The advancements in technology mean most employers and recruitment firms are using sophisticated scanning programs to find keywords in resumes and CVs, enabling them to find strong candidates matches quicker than ever before.
The inclusion of keywords in resumes means the difference between having your application seen and ignored.
In the modern hiring world, many companies or recruiters will scan through large batches of resumes either manually with a simple search function or using an AI applicant tracking system (ATS). The ATS will rank applicants based on how well your resume keywords match exactly to what’s in the job description. The higher you rank, the more likely it is that you’ll be contacted for a job interview.
It doesn’t matter how well it’s written or designed, if a resume doesn’t appear to have any keywords relating to the job ad or job description, it’s highly likely that it will be passed over. Often this is because a position relies heavily on familiarity with a particular piece of software, requires a certain level of qualification or a set of specific skills.
Just having your resume looked at is half the battle. But by following this guide, you can give yourself a better chance at having your CV looked at by potential employers and recruiters.
What keywords should you use in your resume?
While this may seem obvious, list your previously held roles. Recruiters will commonly search through resumes for specific job titles, to find people who have already held positions similar to the role they are trying to fill.
You should also mention any well-known software and programs related to your industry, as well as industry shorthand names or acronyms. Recruiters are also looking for someone already familiar with the technology, programs or processes used in that position.
Where can you find keywords?
An easy way to find relevant keywords is by highlighting them when looking through job postings. If you see the same words being used over and over, it’s likely to be a keyword. Work them into your resume – they’re the skills that the ATS and hiring managers are looking for.
However, this doesn’t mean you should use keywords at every chance in your resume, regardless of whether or not they fit. Make sure to weave them into the skills you’ve developed and achieved in previous positions to show you already have the qualities they’re looking for.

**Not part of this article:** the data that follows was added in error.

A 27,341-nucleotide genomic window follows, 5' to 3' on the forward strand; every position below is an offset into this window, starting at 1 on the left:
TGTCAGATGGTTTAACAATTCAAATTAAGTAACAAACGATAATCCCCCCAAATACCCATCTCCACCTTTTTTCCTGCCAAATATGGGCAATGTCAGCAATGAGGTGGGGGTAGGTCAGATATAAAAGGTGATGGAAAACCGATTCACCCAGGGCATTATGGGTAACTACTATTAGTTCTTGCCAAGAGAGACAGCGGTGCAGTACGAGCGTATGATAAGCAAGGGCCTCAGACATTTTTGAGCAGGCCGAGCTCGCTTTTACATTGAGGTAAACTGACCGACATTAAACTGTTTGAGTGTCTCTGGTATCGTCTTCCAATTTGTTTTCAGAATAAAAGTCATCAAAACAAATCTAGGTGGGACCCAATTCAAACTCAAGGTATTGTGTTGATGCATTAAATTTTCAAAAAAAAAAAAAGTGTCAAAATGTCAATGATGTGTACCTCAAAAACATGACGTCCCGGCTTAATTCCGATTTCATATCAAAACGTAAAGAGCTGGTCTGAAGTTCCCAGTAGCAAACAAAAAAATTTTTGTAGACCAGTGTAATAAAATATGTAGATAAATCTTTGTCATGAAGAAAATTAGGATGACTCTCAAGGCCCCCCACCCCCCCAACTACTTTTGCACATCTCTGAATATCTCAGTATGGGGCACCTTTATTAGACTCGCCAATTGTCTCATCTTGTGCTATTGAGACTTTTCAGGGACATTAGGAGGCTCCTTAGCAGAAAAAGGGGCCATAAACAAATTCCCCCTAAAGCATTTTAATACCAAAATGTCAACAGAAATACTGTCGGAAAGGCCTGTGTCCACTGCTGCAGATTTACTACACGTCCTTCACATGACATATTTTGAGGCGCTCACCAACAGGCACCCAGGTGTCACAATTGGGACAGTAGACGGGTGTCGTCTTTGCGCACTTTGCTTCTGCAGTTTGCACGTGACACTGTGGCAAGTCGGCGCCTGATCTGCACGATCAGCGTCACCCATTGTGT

How to work keywords into your CV
Rather than listing off keywords and titles in a bullet point list, you should mention them in your career biography and history to describe the skills and achievements you already hold, and the positions you developed them in. Above all else, they should make sense when you use them.
Adding keywords in your resume might get it looked at by a recruiter but if the keywords don’t make any sense with the information in your CV, and/or it’s obvious you’ve just thrown them in, then it’s unlikely you’ll be contacted for a job interview.
Should you add keywords to your cover letter?
Every cover letter should be tailored to a specific job application – this does take longer than sending out a standardised version, but it is well worth it and common practice. Most job postings will describe the ideal employee they are looking for, so use your cover letter to demonstrate how you are that ideal employee.
When you go through a job application, this time take note of the skills they are looking for in a potential employee – weave these keywords in your cover letter. This will not only show that you’ve read the application thoroughly, but also ensure when recruiters search through applications, they will find yours easily.
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